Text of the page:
A 401(k) Tax Break That’s Often No Break




Withdrawing company stock from a 401(k) to take advantage of a tax break called net unrealized appreciation (NUA) sounds like a no-lose proposition, and most advisers tell their eligible clients to go for it. But there’s just one big problem: When you run the numbers, this maneuver often doesn’t pay off.

Many employees accumulate substantial company stock in their 401(k), especially if they have worked for the company many years and the stock has done well. (And the individual may be overconcentrated in it.)

When the employee retires, leaves the company or otherwise qualifies for a lump-sum distribution, he or she may remove the stock from the plan and put it in a taxable account but still get favorable tax treatment. Only the cost basis of the stock counts as ordinary taxable income. When the stock is sold, the additional “unrealized” appreciation that occurred within the 401(k) is taxed at long-term capital gains rates. So if the stock’s basis is $20,000 and it’s now worth $100,000, the transfer and an immediate sale will produce $20,000 in ordinary income and $80,000 of long-term capital gain. Most people who take advantage of NUA sell the stock immediately, but this isn’t required. Any sale after the transfer out of the 401(k) will produce a separate long- or short-term gain or loss.

However, be aware that a 10% withdrawal penalty for early distribution could apply if the employee is under age 59½, unless he or she is at least 55 and there is a complete separation from service. To determine full eligibility and make sure other requirements are met, see IRS Publication 575.

In contrast, if the stock is rolled over into a traditional IRA, the entire amount will be counted as ordinary income as it’s withdrawn during retirement. Potentially, the tax savings under the NUA approach can be substantial. So what’s not to love? Plenty.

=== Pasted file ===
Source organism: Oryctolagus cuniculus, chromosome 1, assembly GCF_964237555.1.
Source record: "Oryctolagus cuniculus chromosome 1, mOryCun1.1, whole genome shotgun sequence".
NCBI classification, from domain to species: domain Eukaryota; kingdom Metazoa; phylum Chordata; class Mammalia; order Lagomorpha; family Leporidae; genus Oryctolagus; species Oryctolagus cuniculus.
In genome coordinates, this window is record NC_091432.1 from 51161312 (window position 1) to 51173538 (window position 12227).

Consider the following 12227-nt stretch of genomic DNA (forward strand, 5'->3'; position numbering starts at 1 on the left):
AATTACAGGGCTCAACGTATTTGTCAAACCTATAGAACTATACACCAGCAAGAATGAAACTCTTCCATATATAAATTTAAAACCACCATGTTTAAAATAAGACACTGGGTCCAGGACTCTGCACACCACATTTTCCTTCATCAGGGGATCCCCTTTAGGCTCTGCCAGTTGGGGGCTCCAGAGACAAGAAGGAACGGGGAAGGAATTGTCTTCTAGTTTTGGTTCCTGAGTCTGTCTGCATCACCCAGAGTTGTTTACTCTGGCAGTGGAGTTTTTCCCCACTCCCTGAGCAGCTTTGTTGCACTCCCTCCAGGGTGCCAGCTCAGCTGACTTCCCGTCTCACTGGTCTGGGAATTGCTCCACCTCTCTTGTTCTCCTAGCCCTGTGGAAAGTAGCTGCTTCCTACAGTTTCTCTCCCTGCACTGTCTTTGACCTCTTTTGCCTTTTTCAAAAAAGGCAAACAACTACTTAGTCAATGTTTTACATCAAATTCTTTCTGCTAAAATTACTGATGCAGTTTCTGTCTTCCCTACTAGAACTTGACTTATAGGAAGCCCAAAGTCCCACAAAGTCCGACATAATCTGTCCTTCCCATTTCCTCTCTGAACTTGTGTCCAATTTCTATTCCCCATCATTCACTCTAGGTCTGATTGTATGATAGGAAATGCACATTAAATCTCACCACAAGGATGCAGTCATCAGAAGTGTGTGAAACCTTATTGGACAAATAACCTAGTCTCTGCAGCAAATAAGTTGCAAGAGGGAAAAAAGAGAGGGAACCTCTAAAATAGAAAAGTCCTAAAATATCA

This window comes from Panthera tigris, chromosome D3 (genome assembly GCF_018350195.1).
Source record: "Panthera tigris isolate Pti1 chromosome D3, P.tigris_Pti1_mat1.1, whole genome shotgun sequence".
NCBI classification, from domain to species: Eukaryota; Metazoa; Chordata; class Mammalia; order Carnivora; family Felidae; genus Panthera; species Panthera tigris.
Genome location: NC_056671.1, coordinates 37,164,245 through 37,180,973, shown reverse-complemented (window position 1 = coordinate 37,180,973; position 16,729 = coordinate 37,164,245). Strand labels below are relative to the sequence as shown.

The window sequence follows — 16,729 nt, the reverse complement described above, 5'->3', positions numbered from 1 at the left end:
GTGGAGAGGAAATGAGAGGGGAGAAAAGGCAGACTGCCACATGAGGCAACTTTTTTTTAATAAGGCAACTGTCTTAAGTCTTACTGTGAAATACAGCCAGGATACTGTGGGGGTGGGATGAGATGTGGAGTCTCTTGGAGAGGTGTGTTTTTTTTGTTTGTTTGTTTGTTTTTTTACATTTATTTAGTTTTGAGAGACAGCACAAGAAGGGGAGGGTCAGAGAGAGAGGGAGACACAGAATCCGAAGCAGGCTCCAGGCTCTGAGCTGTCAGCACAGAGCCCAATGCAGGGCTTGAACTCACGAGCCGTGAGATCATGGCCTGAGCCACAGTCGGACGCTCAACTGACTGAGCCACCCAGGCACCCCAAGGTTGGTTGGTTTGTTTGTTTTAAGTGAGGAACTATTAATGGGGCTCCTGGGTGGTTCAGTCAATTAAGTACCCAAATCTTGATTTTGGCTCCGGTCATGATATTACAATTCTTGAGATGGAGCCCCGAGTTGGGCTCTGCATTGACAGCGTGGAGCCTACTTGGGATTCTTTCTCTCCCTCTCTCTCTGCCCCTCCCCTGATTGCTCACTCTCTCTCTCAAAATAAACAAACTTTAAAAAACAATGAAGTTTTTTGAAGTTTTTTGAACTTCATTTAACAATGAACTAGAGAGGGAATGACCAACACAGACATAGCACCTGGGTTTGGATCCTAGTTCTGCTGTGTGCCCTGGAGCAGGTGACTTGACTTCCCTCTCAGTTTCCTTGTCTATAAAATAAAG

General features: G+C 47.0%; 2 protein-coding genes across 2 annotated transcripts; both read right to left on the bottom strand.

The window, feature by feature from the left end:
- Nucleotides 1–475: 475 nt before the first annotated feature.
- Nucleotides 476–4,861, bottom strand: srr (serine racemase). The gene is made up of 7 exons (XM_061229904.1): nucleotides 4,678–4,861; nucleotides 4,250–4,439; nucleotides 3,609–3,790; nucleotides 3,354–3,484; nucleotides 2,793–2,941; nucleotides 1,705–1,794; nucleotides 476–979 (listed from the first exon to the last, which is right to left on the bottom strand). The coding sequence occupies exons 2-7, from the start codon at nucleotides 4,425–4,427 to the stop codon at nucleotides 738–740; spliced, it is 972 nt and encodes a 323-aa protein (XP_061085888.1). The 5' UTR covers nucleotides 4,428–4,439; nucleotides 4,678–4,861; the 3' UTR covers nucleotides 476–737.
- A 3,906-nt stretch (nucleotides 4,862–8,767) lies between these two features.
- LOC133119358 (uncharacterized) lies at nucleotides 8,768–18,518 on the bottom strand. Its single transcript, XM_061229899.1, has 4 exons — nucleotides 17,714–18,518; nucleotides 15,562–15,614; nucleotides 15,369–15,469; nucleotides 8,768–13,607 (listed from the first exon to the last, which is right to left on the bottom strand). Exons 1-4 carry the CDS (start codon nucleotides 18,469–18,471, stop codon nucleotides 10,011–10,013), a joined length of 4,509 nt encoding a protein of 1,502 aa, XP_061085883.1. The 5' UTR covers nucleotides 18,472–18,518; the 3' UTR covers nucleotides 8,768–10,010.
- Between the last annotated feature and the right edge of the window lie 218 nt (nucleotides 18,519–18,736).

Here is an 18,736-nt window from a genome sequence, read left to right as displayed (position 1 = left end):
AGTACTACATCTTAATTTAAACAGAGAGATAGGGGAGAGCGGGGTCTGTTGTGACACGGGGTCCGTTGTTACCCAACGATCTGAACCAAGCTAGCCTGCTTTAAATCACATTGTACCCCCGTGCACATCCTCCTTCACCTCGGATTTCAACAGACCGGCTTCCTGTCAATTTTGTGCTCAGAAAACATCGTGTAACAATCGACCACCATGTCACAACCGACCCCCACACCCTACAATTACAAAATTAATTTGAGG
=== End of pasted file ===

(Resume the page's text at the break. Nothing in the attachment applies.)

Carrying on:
Before advising your client to take the NUA option, run the numbers. On a spreadsheet, simulate the distribution, sale and federal and state tax returns, including the resulting additional capital gains and ordinary income. Now, assume a realistic after-tax rate of return over time on the remaining asset.

Next, compare that scenario with rolling over the stock into an IRA, selling it tax-free inside the IRA, assuming a suitably higher pre-tax rate of return, and paying taxes on the mandatory distributions starting at age 70½.

You’ll probably discover that the NUA approach works best only when the cost basis is very low or the investment horizon is relatively short. Otherwise, as shown in the chart below, the client will have more money in the long term by transferring the stock to an IRA. With NUA, the funds grow at after-tax investment rates. In contrast, keeping the money in the IRA lets the entire amount grow until distributions start. And, while those distributions are fully taxable, the interim tax-deferred buildup—at higher, pre-tax, investment rates—can be substantial.

Of course, there are situations in which the NUA option may be more profitable. If the client needs the money in the short term, taking advantage of NUA can make perfect sense. For many people, though, net unrealized appreciation is a net loser

By Robert J. DiQuollo, CPA/PFS, CFP, a senior financial adviser with Brinton Eaton Wealth Advisors, in Morristown, N.J. He can be reached at diquollo@brintoneaton.com.


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